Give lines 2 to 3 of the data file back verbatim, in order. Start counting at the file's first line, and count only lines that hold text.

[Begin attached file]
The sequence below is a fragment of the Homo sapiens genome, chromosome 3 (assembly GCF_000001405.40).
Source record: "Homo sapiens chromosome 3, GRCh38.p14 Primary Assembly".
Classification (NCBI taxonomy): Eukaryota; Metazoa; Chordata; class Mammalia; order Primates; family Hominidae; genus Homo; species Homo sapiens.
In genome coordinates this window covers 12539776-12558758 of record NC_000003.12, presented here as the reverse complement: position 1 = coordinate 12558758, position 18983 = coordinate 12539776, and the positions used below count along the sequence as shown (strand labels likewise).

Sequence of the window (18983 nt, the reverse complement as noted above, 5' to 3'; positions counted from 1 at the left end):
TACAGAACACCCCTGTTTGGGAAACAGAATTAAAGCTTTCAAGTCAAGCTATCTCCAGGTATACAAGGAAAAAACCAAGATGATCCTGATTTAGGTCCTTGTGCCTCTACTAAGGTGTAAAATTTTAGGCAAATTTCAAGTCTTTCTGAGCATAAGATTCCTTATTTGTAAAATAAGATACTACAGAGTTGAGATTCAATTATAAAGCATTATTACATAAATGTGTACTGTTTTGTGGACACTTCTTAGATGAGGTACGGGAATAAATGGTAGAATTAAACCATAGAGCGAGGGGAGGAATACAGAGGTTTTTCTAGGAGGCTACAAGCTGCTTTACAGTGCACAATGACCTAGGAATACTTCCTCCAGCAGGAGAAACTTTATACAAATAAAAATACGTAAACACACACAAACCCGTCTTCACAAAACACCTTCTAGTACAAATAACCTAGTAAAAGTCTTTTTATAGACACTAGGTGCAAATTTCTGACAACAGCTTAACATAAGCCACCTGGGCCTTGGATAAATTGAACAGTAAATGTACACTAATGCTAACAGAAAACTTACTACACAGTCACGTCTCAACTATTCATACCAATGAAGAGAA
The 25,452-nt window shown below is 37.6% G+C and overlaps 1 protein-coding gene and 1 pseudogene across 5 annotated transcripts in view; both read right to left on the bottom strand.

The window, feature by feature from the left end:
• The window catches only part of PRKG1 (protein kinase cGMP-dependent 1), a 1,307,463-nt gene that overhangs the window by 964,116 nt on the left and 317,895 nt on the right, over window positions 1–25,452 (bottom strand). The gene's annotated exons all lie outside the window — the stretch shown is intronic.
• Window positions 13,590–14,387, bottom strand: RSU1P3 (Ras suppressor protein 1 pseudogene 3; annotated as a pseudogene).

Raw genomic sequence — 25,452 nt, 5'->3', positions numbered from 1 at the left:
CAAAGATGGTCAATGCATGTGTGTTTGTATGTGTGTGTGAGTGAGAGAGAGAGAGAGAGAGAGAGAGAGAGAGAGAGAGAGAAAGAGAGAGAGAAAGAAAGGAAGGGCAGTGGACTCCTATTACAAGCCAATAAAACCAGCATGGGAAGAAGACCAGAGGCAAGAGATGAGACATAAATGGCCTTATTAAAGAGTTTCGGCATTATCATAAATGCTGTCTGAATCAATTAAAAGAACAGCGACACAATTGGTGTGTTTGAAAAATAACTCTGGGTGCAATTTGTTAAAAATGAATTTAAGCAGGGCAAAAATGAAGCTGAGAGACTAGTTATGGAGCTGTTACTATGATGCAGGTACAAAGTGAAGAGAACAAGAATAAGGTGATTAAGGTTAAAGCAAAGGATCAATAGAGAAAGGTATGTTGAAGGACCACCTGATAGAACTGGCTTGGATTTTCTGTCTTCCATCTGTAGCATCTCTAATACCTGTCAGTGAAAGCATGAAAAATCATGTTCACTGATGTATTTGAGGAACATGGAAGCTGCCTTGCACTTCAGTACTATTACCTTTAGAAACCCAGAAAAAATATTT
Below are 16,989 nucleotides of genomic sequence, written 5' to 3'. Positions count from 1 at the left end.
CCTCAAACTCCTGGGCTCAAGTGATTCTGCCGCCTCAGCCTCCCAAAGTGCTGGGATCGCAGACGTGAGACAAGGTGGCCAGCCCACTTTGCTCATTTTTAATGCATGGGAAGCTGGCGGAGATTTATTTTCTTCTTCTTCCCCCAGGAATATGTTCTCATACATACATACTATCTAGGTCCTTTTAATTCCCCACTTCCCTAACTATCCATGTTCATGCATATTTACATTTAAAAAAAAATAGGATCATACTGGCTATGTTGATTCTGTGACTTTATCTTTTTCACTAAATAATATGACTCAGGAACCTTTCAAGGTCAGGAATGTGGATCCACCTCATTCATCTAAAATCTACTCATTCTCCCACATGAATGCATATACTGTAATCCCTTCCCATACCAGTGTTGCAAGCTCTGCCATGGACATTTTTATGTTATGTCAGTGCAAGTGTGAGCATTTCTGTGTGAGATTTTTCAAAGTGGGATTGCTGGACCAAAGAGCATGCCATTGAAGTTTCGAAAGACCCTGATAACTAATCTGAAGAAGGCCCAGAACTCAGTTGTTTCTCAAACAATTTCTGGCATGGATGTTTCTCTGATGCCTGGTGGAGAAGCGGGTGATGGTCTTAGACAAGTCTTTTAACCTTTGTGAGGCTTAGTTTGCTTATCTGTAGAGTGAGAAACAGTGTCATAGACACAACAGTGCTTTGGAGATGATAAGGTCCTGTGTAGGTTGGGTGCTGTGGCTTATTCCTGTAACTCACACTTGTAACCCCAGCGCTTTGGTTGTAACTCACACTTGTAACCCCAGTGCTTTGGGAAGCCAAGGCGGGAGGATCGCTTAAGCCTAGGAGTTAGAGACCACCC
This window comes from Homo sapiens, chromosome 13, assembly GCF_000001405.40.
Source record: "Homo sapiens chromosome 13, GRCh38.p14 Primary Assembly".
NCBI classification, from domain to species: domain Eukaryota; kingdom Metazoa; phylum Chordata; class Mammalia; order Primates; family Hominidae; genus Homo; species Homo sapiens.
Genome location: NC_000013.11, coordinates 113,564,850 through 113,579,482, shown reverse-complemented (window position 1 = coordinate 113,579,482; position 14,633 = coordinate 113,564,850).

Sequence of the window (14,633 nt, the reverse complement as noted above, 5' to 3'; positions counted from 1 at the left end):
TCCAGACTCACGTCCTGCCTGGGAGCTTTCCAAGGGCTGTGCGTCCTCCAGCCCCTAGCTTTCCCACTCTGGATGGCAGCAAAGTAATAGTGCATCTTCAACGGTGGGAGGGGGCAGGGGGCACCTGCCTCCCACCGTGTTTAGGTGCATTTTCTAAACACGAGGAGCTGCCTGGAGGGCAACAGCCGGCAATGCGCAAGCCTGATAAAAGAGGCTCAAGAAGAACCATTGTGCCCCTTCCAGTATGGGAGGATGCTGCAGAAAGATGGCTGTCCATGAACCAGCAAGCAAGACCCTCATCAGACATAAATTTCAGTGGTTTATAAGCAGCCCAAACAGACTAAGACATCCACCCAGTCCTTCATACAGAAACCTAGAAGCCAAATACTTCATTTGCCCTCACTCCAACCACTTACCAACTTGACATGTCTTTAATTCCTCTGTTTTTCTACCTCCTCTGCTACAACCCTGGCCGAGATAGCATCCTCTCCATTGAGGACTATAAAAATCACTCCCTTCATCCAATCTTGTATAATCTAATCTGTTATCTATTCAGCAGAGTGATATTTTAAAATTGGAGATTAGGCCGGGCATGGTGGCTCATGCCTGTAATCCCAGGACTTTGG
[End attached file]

Source record: "Homo sapiens chromosome 3, GRCh38.p14 Primary Assembly".
Classification (NCBI taxonomy): Eukaryota; Metazoa; Chordata; class Mammalia; order Primates; family Hominidae; genus Homo; species Homo sapiens.